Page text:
Which leaves the offense needing to score points entirely on its own against the 7th ranked scoring defense. It gets better, though - they're 27th in passing yards.

still, a road game v/s a playoff-likely team isn't the best timing for a Panthers team suddenly filled with hope, and the schedule only gets more brutal from there.

Saturday, December 1, 2007

Testaverde to start; This is the beginning,or the end

As the single most winnable game remaining for the year, and with Carolina riding a 5 game losing streak, this is either where we turn things around to try to make the rest of the year respectable, or things start to look so hopeless that nothing will save things for quite some time.





Vinny Testaverde starts, amidst some hope for the interception-prone Matt Moore (who has 3 INT in only 22 attempts), which is for the best. Testaverde is the best hope to win a football game, and this team needs a win a lot more than it needs to see whether an undrafted player unlikely to be on the team in two years is "the future".

SF is soft up front- Frank Gore's support is gone, the line is awful and soft. They're 30th in yards, and in the 30s in most offensive categories. The X-factor is Trent Dilfer, who's put up 250 yards and 2 TD in the last two games (one of which, however, also had 3 INT). Alex Smith had struggled in the year as well, and the team just hasn't been what it was last year. Gore is a solid back, and extra attention must be placed on Vernon Davis since the SF receivers are so pedestrian. The 49ers' line is also bottom quarter of the league in pass protection, but blitzing Dilfer isn't the way to go.





One way to turn things around that hasn't been mentioned enough (thanks, Rich): New management with the existing coaching getting just one more chance. In the event that Jerry Richardson determines that the product on the field is because of inferior talent and not coaching, or that the offensive coaching would benefit from a more realistic situation to be evaluated, Fox would be expected to make minor adjustments to the staff (ST coach, namely), and the front office would be revamped.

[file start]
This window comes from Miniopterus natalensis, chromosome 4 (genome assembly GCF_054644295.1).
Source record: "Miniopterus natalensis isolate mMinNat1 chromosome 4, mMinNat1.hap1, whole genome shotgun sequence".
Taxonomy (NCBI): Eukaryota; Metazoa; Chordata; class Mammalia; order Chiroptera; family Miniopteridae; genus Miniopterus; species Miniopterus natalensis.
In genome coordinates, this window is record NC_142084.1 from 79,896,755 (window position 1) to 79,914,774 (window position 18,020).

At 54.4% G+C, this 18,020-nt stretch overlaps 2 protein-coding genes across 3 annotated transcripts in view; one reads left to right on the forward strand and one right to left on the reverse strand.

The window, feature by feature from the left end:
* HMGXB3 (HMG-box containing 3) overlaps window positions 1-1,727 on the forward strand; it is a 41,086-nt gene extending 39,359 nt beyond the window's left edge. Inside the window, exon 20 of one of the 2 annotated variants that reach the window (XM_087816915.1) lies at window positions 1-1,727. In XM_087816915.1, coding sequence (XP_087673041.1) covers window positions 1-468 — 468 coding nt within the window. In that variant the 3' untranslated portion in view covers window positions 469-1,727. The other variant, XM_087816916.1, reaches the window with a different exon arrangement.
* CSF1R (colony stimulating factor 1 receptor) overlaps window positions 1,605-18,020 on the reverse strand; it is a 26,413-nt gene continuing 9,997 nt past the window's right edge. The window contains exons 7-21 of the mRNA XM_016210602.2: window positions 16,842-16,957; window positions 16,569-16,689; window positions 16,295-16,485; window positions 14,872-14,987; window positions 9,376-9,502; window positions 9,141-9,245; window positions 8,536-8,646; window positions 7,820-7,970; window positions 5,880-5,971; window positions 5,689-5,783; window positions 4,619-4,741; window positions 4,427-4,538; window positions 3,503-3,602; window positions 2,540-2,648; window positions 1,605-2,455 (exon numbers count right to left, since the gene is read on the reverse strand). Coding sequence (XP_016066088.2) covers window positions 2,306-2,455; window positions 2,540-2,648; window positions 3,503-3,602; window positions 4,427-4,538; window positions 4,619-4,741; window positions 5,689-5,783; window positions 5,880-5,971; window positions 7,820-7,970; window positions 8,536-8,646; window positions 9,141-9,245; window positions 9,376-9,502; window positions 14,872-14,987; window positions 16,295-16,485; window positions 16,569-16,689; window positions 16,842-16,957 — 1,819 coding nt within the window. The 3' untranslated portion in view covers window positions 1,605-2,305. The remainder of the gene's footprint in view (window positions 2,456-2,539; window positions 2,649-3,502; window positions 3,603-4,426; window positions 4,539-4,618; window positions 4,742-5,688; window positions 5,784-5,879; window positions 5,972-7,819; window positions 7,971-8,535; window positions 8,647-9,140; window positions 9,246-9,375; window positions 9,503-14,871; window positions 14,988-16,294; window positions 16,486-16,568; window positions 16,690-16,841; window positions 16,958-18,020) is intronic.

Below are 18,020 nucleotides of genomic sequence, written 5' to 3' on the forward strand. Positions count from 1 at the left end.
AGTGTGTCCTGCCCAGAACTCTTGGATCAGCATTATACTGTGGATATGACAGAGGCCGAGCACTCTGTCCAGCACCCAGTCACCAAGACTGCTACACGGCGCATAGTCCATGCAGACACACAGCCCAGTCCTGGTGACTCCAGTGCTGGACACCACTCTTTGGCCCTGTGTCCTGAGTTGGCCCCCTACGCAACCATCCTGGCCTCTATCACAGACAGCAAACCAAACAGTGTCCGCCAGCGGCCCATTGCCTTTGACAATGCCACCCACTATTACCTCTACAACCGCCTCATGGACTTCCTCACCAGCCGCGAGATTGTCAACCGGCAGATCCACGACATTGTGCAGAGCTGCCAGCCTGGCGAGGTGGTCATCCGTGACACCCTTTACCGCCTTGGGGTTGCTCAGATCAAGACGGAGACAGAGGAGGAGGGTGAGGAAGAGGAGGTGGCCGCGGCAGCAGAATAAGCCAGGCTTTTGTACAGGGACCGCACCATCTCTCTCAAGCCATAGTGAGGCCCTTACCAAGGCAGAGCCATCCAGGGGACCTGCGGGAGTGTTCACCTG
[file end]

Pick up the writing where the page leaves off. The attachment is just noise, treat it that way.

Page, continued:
In doing so, the ideal would be to either replace Marty Hurney, or bump him back down as a coordinator of services by hiring a Vice President. As VP, this person would be responsible to Mark Richardson and Jerry Richardson, whereas there's not a clear dichotomy between John Fox and Marty Hurney. If Fox were to be in danger of losing his job, he doesn't have to report to Hurney; Hurney, as a facilitator, essentially reports to Fox. While he had a hand in hiring Fox, Hurney's role isn't clear and doesn't hold any power. Because of that, Fox essentially had no checks and balances.


This person, besides having the ultimate power in the equation, would have one year to evaluate Fox and, if necessary, hire his replacement.

VP candidates: The big name is Bill Parcells. He would bring immediate excitement, a name, and certainly a good record of personnel evaluation. He's a figurehead, but a figurehead with responsibility that always runs a fair organization. Whether his people skills would be as desireable as an executive is hard to say, and whether he'd draw unnecessary attention to a coach (or away from a coach) would be dubious at best.

Nonetheless, it would be interesting, and when there's a lull, Jerry Richardson tends toward making things interesting. Parcells as coach and GM is harder to say, and at 66 he'd have to come with the guarantee of an heir-apparent for both positions.

Another VP candidate would be Ron Hill, current NFL VP/football operations and former Atlanta VP; Tom Heckert, Philadelphia GM.

GM candidates to keep an eye on: Hill; Reggie McKenzie, director of pro personel for Green Bay and former NFL player; Charles Bailey, Jaguars director of pro personel, former asst. GM in New Orleans.